can Windows vista run with out Video Card

February 21, 2007 11:25am CST
Can Anyone tell...............
1 response
@lesterdsa (1647)
• India
21 Feb 07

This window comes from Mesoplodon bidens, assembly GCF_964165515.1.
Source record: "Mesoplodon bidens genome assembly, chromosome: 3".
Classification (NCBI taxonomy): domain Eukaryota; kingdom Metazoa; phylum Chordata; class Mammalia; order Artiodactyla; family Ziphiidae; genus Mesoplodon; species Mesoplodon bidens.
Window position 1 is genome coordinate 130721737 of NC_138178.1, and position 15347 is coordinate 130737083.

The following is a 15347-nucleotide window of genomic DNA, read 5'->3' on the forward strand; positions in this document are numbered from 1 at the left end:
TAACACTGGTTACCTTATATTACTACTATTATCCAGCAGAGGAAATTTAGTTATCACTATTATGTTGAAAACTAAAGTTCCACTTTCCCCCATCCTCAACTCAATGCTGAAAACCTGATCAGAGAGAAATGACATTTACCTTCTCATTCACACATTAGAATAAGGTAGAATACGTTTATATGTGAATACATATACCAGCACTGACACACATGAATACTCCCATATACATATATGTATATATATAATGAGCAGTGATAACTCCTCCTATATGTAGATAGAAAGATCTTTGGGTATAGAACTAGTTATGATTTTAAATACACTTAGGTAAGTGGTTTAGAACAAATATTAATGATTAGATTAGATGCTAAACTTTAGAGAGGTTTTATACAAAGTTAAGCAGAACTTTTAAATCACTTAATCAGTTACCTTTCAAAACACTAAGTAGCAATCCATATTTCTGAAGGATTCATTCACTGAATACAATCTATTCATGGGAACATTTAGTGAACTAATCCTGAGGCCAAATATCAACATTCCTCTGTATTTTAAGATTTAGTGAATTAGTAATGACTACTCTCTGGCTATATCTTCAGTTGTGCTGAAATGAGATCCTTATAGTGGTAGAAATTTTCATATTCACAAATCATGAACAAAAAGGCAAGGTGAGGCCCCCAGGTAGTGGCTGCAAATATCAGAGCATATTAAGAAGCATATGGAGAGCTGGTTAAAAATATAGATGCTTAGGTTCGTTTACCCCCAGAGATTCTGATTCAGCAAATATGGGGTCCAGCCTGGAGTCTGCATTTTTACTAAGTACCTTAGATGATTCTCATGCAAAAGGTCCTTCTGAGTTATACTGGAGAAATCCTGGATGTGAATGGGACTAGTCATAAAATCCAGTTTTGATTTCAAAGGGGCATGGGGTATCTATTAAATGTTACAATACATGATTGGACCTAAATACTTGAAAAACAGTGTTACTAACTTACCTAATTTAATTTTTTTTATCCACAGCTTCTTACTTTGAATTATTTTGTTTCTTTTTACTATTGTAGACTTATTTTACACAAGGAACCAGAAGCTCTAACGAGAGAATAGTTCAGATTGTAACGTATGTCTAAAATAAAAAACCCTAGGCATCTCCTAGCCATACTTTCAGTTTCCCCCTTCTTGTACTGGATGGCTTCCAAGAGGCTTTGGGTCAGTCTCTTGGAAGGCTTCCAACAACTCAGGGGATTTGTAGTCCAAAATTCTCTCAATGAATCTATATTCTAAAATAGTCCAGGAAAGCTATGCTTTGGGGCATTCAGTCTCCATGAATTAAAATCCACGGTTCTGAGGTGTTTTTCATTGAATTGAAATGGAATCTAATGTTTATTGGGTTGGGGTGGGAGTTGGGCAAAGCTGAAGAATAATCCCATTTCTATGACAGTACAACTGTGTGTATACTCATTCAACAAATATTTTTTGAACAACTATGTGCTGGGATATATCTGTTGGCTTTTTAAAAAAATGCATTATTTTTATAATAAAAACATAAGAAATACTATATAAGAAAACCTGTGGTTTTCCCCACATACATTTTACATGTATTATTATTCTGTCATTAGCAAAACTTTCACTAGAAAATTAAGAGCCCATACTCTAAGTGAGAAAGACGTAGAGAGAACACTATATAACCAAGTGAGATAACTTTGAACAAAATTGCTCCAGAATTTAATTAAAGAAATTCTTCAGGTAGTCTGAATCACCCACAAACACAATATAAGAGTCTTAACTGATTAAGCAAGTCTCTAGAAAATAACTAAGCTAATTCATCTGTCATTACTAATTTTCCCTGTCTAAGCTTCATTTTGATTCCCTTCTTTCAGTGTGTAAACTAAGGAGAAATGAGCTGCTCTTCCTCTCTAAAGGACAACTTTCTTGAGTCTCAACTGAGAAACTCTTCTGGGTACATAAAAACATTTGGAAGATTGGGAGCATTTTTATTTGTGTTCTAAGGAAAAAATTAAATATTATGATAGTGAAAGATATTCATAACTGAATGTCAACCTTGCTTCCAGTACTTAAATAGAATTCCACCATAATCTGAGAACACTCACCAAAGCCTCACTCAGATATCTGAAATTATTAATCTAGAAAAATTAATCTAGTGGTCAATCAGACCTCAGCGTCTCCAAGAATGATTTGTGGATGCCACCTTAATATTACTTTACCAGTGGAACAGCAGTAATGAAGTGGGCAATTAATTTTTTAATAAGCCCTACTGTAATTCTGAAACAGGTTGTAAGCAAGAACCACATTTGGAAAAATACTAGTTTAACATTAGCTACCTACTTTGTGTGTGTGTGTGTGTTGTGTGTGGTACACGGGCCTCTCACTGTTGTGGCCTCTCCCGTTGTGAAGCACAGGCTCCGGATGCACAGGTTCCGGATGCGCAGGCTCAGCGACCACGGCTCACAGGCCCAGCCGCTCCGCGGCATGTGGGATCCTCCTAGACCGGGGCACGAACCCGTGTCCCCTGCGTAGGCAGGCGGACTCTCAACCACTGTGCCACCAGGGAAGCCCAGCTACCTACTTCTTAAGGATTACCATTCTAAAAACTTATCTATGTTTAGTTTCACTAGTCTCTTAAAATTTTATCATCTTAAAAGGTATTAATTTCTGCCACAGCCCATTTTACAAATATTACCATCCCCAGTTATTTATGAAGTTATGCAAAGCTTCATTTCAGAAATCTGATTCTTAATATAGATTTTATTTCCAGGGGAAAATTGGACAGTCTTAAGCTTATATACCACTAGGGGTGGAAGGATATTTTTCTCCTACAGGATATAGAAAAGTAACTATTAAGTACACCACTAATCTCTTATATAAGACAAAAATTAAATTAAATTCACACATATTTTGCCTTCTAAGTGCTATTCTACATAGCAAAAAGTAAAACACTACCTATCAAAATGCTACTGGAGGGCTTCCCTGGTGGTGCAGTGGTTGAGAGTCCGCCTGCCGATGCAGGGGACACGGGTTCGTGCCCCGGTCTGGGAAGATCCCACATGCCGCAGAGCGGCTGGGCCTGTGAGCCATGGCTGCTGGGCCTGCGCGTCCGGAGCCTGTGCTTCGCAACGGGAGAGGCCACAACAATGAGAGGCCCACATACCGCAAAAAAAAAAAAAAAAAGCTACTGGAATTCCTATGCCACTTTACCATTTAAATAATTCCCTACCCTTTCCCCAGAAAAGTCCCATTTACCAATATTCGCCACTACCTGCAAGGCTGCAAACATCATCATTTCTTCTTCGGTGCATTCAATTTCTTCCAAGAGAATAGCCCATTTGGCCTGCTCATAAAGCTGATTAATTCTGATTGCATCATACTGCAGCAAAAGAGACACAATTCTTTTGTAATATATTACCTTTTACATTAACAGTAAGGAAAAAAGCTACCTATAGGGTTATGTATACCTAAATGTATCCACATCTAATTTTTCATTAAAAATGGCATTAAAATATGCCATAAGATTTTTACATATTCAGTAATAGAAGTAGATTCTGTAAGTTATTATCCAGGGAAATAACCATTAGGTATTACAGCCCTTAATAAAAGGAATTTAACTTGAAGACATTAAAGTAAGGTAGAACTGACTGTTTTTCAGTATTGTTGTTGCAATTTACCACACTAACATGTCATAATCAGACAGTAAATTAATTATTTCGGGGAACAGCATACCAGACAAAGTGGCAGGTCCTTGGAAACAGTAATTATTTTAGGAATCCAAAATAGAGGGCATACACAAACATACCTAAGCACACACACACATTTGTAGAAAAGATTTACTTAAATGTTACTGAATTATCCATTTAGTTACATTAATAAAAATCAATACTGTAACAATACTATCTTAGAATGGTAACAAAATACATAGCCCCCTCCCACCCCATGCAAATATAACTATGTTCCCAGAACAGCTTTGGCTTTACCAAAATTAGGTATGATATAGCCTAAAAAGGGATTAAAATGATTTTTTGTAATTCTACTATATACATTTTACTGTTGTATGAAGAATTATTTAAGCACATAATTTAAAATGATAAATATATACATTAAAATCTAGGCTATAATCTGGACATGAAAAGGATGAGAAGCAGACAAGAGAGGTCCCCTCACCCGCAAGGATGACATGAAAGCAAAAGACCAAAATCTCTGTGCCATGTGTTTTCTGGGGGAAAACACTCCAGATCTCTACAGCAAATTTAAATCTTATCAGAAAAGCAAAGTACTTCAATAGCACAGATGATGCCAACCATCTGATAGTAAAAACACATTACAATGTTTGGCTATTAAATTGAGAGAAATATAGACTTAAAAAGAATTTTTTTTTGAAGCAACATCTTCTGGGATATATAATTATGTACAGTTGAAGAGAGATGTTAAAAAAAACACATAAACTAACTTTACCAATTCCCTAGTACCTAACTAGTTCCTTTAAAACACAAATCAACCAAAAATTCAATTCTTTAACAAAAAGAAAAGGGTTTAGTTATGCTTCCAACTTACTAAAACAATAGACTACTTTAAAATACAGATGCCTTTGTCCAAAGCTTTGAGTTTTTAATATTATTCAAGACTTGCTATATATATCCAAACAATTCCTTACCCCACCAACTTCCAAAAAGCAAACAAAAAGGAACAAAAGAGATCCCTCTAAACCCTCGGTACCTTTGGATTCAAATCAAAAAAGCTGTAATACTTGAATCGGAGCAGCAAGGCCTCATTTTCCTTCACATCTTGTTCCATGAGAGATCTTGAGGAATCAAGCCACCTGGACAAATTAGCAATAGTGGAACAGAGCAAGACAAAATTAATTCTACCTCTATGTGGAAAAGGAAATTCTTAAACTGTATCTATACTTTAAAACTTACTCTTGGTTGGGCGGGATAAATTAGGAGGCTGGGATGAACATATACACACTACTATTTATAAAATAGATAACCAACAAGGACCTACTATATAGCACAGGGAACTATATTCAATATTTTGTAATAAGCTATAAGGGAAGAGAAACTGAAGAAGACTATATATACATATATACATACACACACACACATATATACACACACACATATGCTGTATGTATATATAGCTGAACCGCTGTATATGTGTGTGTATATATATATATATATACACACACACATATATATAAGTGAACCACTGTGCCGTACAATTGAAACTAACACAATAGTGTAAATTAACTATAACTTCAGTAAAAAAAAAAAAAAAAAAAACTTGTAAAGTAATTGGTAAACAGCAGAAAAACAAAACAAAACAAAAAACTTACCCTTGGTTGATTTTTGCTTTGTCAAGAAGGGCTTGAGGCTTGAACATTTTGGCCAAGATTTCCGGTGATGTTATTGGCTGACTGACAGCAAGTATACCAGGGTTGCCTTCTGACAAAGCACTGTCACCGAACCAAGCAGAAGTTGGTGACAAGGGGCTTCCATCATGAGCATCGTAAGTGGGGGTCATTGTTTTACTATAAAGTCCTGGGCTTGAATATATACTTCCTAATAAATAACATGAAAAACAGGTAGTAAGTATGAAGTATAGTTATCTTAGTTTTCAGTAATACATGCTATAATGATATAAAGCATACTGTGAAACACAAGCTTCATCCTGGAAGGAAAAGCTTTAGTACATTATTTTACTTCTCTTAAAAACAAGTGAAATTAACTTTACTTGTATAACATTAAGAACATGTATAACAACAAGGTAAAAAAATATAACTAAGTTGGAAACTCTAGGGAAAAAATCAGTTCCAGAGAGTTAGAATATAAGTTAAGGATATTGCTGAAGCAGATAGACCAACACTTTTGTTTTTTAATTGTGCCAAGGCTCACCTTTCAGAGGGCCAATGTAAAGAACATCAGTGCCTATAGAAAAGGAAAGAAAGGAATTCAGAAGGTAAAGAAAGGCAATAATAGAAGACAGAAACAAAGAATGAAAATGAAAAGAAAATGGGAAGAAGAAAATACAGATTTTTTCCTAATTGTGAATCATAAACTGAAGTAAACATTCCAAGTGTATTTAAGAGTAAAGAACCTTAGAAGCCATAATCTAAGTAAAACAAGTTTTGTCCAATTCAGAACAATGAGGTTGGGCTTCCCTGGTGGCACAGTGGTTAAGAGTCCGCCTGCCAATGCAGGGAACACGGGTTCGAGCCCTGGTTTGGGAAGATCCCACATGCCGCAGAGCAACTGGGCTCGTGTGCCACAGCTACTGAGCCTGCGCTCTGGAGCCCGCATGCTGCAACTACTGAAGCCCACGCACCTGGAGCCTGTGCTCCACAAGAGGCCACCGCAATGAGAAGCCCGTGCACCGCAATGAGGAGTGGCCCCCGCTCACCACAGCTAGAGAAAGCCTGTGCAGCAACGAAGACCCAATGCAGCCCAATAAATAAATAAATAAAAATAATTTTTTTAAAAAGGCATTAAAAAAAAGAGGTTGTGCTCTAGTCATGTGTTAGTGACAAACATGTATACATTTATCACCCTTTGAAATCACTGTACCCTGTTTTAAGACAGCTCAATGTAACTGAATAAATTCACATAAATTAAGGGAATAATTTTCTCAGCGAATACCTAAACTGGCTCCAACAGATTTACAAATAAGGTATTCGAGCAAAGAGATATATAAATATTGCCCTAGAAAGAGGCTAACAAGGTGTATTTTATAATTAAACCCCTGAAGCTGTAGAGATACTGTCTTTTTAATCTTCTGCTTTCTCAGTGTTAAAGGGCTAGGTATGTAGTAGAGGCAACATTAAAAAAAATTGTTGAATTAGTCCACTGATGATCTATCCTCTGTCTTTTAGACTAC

Rumours that hardware requirements will be excessive for Microsoft’s new Vista operating system have swept through websites and blogs, causing alarm among PC users. Figures such as a minimum spec being a 4GHz dual-core processor, 2GB of Ram and a 1TB hard disk abounded. But there’s really no need to panic. The new operating system will run even if you don’t have a dual-core CPU and high-end graphics card. Practically all new computers are quite capable of running Vista. However, unlike earlier versions of Windows, the new operating system can scale with the hardware’s capabilities. For example, if you have a high-performance 3D graphics card you will be offered more advanced graphical interface features than if you’re running Vista on a laptop with an older integrated graphics adapter. Direct3D for the desktop Many Windows users look enviously at the transparency and transition effects in Apple’s Mac OSX. You can get effects like these under Windows XP, but only by using special add-on programs such as Windows Blinds or WindowFX from Stardock. However, these effects have nowhere near the same fluid and elegant visual impact as those on the Mac. Windows Vista is supposed to change this with its vector-based graphics engine, codenamed Aero. It takes care of translucent frames and shadow effects around windows, and animated transitions when minimising or maximising windows (see screen 1); it even has a 3D-effect clock speed adjuster. There are two flavours of Aero: Aero Glass is the fully featured interface with all transparency effects, while Aero Express has a similar theme but doesn’t use the demanding 3D effects and is designed for use on older systems. To make use of Aero Glass, your graphics card must support DirectX 9 and the Windows Display Driver Model (WDDM), and it should have at least 64MB of memory. If these requirements are not met, Vista will use Aero Express. You’ll also be able to use the ‘Classic’ Windows 2000 theme if you really want to. Benchmarking built in To enable Windows Vista to adjust itself to the hardware in the computer, the developers have integrated a sort of benchmarking tool, the Windows System Assessment Tool (Winsat). This program is run automatically during Vista installation and every time hardware is added or changed. Vista uses the information to work out whether the PC’s graphics card is up to running the Aero Glass interface, what the PC’s 3D capabilities are and whether HD (high-definition) videos will play smoothly. The resulting data, which includes information about the processor, Ram and hard-disk performance, is stored in an XML file and is available to other applications. So a game could read the data obtained by Winsat and set the numbers of AI (artificial intelligence) opponents or the level of graphics detail accordingly. Further diagnostic functions are supposed, above all, to increase stability. For example, defective regions on memory modules can be recognised and excluded from use, to avoid system crashes. Vista is also reputed to be able to detect imminent failures on hard drives, a feature that obviously uses the industry-standard Smart (Self-Monitoring, Analysis and Reporting Technology) information built in to most hard drives. Under Windows XP, you need third-party software to do this. Changes to the Windows core There are few changes in Vista’s processor support. The main new feature is that all variants of Vista except the Starter Edition will be available in 64bit versions. There are improvements in power management: a new standby mode combines Suspend to Disk and Suspend to Ram, to make resumes much quicker. Superfetch technology uses improved memory management to start frequently used applications more quickly. Windows XP device drivers will only be of very limited use under Vista. The reason for this is that the new driver model moves substantial parts of the drivers from the kernel to User Mode, which is supposed to deliver more stability. Mini-computer in a notebook lid For notebooks, Vista will support a completely new class of device, known as Auxiliary Displays. These are effectively mini-computers with their own small display integrated into a notebook lid. They can also be used to interactively display information when the notebook is turned off. Current notebooks will also benefit from Vista, as Microsoft has refined the power-management features and made them easier to use than those in Windows XP. Support for HD DVDs New features for multimedia PCs include making a reworked version of the Media Center software an integral part of most Vista versions for home use. Microsoft is also working on a module to allow reception of subscription TV services; and Vista will support the new high-resolution HD-DVD format. A wide-reaching system for Digital Rights Management (DRM) when playing videos or audio files is under development too, but this technology is not likely to be popular with many users. Is the change to Vista worth it? Spectacular graphics are only one aspect of Microsoft’s new operating system. Even if your computer’s graphics card isn’t powerful enough to support the new visual effects, the change is worth considering. The new driver architecture makes Vista more stable than XP and provides more functions for notebooks and Media Center PCs. In addition, it’s more secure than any previous version of Windows, as large parts of the program code have been written from scratch, taking into account potential exploits such as buffer over-runs. It’s easier to use Vista without running as an Administrator than it was under Windows 2000 and XP. If you start Internet Explorer 7 under Vista, it defaults to using drastically reduced access rights for more secure surfing. The advanced search functions and virtual folders make working with files much easier. The heart of Vista Not as obvious as Vista’s chic graphics, but nonetheless important, are the changes in the way Vista interacts with the computer’s system components. Vista is based on the NT kernel, now at version 6. This means there’s not much change to the interface between the operating system and the processor. However, in comparison with XP, support for 64bit processors is much better; apart from the cut-down Starter Edition, all versions will be available with 64bit CPU support. This practically forces hardware manufacturers to make 64bit drivers available for all current peripheral devices. To make use of the virtualisation hardware in the new Intel and AMD processors, Microsoft has come up with the Hypervisor. However, this won’t arrive until Vista Server is released in 2007. Vista and EFI Vista is the first consumer desktop operating system from Microsoft that fully supports the replacement for the Bios: the Extensible Firmware Interface (EFI). As EFI no longer switches the processor to Real Mode, motherboards using the Bios replacement can boot faster. In addition, hard disk partitions can, in theory, be up to 18 Exabytes in size, with up to 128 primary partitions per hard disk. Pre-boot applications replace the customary Dos system tools. These could include diagnostic tools, partitioning programs or software for auto-installing a hard disk image. The first motherboards with EFI support will be on the market soon. Windows XP makes use of Prefetch to keep frequently required program code ready for use in memory, so the corresponding programs can start more quickly. For Vista, Microsoft’s programmers have extended and refined this mechanism. Unlike Prefetch, Vista’s Superfetch does not just load the ‘usual suspects’ when it comes to frequently required programming code; it also makes a step-by-step analysis of program use, thus learning the applications you use most often and what to store in its cache. More stable drivers Windows XP moved parts of the drivers for USB devices and printers from the kernel into the user space. This prevents system crashes if the drivers are faulty. Microsoft Vista extends this technique to graphics card and audio hardware drivers. In Windows NT4, Microsoft integrated the graphics drivers into the kernel in order to get better performance, but at the expense of lower stability. Vista’s Windows Display Driver Model (WDDM) represents a partial reversal of this step, as it drastically reduces the proportion of the code that is running in the kernel. This not only makes the whole system more stable, but also allows a new graphics driver to be installed without a reboot. Individual volume controls The audio subsystem also runs largely in user mode and can no longer impact negatively on kernel performance. One new feature is that you can now set the volume level individually for each application (see screen 2). The majority of USB or Firewire audio devices no longer need drivers from the manufacturer, but can use Vista’s own drivers. With Vista, unlike Windows XP, users without administrator rights can install device drivers, as long as the administrator has given them the necessary rights and the drivers are digitally signed. Graphics effects Until now, even with powerful graphics cards and 2D applications, Windows has seemed a bit dull in terms of its graphics. With Vista, that’s about to change: DirectX 9 cards will deliver cool graphical effects. Many users are expecting a futuristic 3D desktop from Microsoft’s new Aero graphics system, because the full implementation of Aero (Aero Glass) requires a DirectX 9 graphics chip. In reality, Vista just uses the graphics system’s 3D functions to generate 2D graphics (see figure 1). The advantage of this is that the strain is taken off the CPU, and the graphics chip’s power is used rather than being idle as it is at present. For example, under Windows XP, a dual-display setup with a resolution of 1,600 x 1,200 requires just 7.4MB of memory on the graphics card. As